Lorne Neudorf, “Home Invasion by Regulation: Truckers and Reasonable Expectations of Privacy under Section 8 of the Charter”

Working Abstract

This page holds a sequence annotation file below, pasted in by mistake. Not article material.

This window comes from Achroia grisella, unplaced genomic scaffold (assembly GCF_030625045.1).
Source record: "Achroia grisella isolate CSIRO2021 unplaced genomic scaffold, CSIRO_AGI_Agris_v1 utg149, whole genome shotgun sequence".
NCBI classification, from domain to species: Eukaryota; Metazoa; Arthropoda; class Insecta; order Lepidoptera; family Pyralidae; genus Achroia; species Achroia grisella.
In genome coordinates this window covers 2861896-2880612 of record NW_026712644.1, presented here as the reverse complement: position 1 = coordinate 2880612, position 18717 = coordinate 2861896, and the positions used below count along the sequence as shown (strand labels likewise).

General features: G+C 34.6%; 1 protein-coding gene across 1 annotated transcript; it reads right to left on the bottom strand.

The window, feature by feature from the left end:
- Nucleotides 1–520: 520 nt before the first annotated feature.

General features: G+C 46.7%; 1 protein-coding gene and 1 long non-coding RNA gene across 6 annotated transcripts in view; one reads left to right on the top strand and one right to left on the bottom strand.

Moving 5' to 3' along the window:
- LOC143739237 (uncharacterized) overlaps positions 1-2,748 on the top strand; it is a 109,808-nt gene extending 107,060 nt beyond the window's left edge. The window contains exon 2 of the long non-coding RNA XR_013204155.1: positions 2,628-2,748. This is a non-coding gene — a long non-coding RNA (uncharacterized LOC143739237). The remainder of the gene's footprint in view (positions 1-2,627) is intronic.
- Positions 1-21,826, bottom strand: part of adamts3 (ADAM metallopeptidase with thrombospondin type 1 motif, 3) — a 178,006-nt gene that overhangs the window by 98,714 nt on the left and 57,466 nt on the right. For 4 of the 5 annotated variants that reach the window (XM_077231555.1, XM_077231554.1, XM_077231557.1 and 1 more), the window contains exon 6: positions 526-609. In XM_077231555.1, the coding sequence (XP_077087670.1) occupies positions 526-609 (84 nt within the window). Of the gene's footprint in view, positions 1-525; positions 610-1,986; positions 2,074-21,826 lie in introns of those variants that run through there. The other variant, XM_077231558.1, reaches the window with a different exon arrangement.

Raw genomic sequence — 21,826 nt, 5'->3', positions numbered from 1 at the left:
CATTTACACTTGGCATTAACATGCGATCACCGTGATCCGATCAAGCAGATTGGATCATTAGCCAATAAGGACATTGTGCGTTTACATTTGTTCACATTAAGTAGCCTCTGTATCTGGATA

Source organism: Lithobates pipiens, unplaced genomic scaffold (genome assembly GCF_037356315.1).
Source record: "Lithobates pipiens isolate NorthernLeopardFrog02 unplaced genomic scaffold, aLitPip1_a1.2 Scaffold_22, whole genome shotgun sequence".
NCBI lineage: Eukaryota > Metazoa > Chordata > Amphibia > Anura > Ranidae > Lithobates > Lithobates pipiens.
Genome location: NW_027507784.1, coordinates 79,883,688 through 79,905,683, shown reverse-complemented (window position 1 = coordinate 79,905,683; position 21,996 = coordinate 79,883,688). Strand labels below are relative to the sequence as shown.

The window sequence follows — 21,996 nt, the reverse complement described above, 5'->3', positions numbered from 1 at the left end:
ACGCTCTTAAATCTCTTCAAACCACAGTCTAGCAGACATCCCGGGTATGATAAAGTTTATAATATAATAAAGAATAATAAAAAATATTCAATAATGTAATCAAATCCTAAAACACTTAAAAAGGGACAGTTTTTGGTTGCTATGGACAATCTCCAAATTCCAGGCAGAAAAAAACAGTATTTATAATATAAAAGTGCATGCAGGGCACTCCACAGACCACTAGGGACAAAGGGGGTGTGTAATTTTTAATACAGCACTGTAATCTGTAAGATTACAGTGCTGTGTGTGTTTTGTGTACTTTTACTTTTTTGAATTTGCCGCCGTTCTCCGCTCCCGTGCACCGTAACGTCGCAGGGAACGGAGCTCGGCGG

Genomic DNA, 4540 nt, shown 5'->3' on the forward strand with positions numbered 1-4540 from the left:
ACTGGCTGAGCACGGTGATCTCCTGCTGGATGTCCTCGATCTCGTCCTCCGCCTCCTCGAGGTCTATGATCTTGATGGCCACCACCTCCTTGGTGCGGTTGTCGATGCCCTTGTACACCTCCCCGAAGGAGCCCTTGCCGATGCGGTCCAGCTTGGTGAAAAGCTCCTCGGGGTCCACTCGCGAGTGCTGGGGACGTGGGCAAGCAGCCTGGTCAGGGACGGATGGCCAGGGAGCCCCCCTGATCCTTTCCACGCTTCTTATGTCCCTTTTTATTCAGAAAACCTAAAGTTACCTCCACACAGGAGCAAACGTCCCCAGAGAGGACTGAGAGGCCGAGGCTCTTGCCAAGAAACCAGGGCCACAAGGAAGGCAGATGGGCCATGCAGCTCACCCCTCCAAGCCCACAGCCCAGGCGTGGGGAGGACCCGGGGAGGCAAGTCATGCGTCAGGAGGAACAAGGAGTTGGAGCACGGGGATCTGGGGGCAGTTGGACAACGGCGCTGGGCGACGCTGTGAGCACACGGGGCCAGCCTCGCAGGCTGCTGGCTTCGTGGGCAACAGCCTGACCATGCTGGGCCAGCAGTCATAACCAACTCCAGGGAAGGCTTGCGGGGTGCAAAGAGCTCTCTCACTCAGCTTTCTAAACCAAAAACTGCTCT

In this article, the author examines the ‘reasonable expectations of privacy’ doctrine that is used to assess the degree of privacy that can be constitutionally protected under the section 8 Charter guarantee that everyone has a right to be secure against unreasonable search or seizure by the state. Prompted by the unanimous 2010 decision of the Supreme Court of Canada in R. v. Nolet where a trucker was seen to have little expectation of privacy in the sleeping quarters of his truck’s cab, the author traces the emergence and development of the reasonable expectations of privacy doctrine in Canadian case law and reveals its use by the courts to limit the scope and application of constitutional privacy protection in Canada (particularly in the criminal law context). The author draws out the troubling implications of these developments for individual privacy and suggests alternative approaches that would better protect privacy while ensuring effective policing techniques.

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